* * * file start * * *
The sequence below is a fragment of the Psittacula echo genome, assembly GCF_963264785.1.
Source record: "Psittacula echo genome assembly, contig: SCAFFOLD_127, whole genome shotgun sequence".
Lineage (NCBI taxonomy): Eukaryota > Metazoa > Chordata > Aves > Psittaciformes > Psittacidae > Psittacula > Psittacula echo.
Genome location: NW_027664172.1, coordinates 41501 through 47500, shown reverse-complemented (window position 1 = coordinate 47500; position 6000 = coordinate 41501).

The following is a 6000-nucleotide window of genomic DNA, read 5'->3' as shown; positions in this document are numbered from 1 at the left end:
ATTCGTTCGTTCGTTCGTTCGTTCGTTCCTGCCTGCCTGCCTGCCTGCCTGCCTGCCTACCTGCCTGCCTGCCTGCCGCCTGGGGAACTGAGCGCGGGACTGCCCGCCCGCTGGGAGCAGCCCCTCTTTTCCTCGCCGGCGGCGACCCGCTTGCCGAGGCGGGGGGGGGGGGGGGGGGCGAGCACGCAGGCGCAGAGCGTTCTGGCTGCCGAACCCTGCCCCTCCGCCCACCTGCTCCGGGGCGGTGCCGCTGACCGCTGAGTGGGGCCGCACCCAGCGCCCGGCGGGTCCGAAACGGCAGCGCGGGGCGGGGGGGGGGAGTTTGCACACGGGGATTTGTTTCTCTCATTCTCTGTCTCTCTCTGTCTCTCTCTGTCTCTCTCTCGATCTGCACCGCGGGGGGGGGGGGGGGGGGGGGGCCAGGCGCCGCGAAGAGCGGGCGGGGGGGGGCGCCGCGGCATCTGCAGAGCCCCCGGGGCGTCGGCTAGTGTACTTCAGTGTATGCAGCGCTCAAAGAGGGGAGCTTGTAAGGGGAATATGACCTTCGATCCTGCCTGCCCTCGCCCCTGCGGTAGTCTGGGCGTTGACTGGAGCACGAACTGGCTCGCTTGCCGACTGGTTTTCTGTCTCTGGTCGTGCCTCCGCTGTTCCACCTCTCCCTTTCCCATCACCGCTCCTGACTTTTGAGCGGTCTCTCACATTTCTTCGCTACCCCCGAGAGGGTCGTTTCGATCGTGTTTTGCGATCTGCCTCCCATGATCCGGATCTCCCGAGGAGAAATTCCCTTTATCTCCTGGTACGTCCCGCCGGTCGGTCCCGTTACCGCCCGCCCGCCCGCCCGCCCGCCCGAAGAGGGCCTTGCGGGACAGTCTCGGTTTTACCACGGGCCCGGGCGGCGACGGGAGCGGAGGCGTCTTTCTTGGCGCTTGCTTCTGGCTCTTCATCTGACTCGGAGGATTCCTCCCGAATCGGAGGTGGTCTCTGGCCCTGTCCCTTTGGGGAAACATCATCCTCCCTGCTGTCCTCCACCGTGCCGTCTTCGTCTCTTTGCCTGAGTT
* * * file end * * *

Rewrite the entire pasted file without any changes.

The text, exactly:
The sequence below is a fragment of the Psittacula echo genome, assembly GCF_963264785.1.
Source record: "Psittacula echo genome assembly, contig: SCAFFOLD_127, whole genome shotgun sequence".
Lineage (NCBI taxonomy): Eukaryota > Metazoa > Chordata > Aves > Psittaciformes > Psittacidae > Psittacula > Psittacula echo.
Genome location: NW_027664172.1, coordinates 41501 through 47500, shown reverse-complemented (window position 1 = coordinate 47500; position 6000 = coordinate 41501).

The following is a 6000-nucleotide window of genomic DNA, read 5'->3' as shown; positions in this document are numbered from 1 at the left end:
ATTCGTTCGTTCGTTCGTTCGTTCGTTCCTGCCTGCCTGCCTGCCTGCCTGCCTGCCTACCTGCCTGCCTGCCTGCCGCCTGGGGAACTGAGCGCGGGACTGCCCGCCCGCTGGGAGCAGCCCCTCTTTTCCTCGCCGGCGGCGACCCGCTTGCCGAGGCGGGGGGGGGGGGGGGGGGCGAGCACGCAGGCGCAGAGCGTTCTGGCTGCCGAACCCTGCCCCTCCGCCCACCTGCTCCGGGGCGGTGCCGCTGACCGCTGAGTGGGGCCGCACCCAGCGCCCGGCGGGTCCGAAACGGCAGCGCGGGGCGGGGGGGGGGAGTTTGCACACGGGGATTTGTTTCTCTCATTCTCTGTCTCTCTCTGTCTCTCTCTGTCTCTCTCTCGATCTGCACCGCGGGGGGGGGGGGGGGGGGGGGGCCAGGCGCCGCGAAGAGCGGGCGGGGGGGGGCGCCGCGGCATCTGCAGAGCCCCCGGGGCGTCGGCTAGTGTACTTCAGTGTATGCAGCGCTCAAAGAGGGGAGCTTGTAAGGGGAATATGACCTTCGATCCTGCCTGCCCTCGCCCCTGCGGTAGTCTGGGCGTTGACTGGAGCACGAACTGGCTCGCTTGCCGACTGGTTTTCTGTCTCTGGTCGTGCCTCCGCTGTTCCACCTCTCCCTTTCCCATCACCGCTCCTGACTTTTGAGCGGTCTCTCACATTTCTTCGCTACCCCCGAGAGGGTCGTTTCGATCGTGTTTTGCGATCTGCCTCCCATGATCCGGATCTCCCGAGGAGAAATTCCCTTTATCTCCTGGTACGTCCCGCCGGTCGGTCCCGTTACCGCCCGCCCGCCCGCCCGCCCGCCCGAAGAGGGCCTTGCGGGACAGTCTCGGTTTTACCACGGGCCCGGGCGGCGACGGGAGCGGAGGCGTCTTTCTTGGCGCTTGCTTCTGGCTCTTCATCTGACTCGGAGGATTCCTCCCGAATCGGAGGTGGTCTCTGGCCCTGTCCCTTTGGGGAAACATCATCCTCCCTGCTGTCCTCCACCGTGCCGTCTTCGTCTCTTTGCCTGAGTT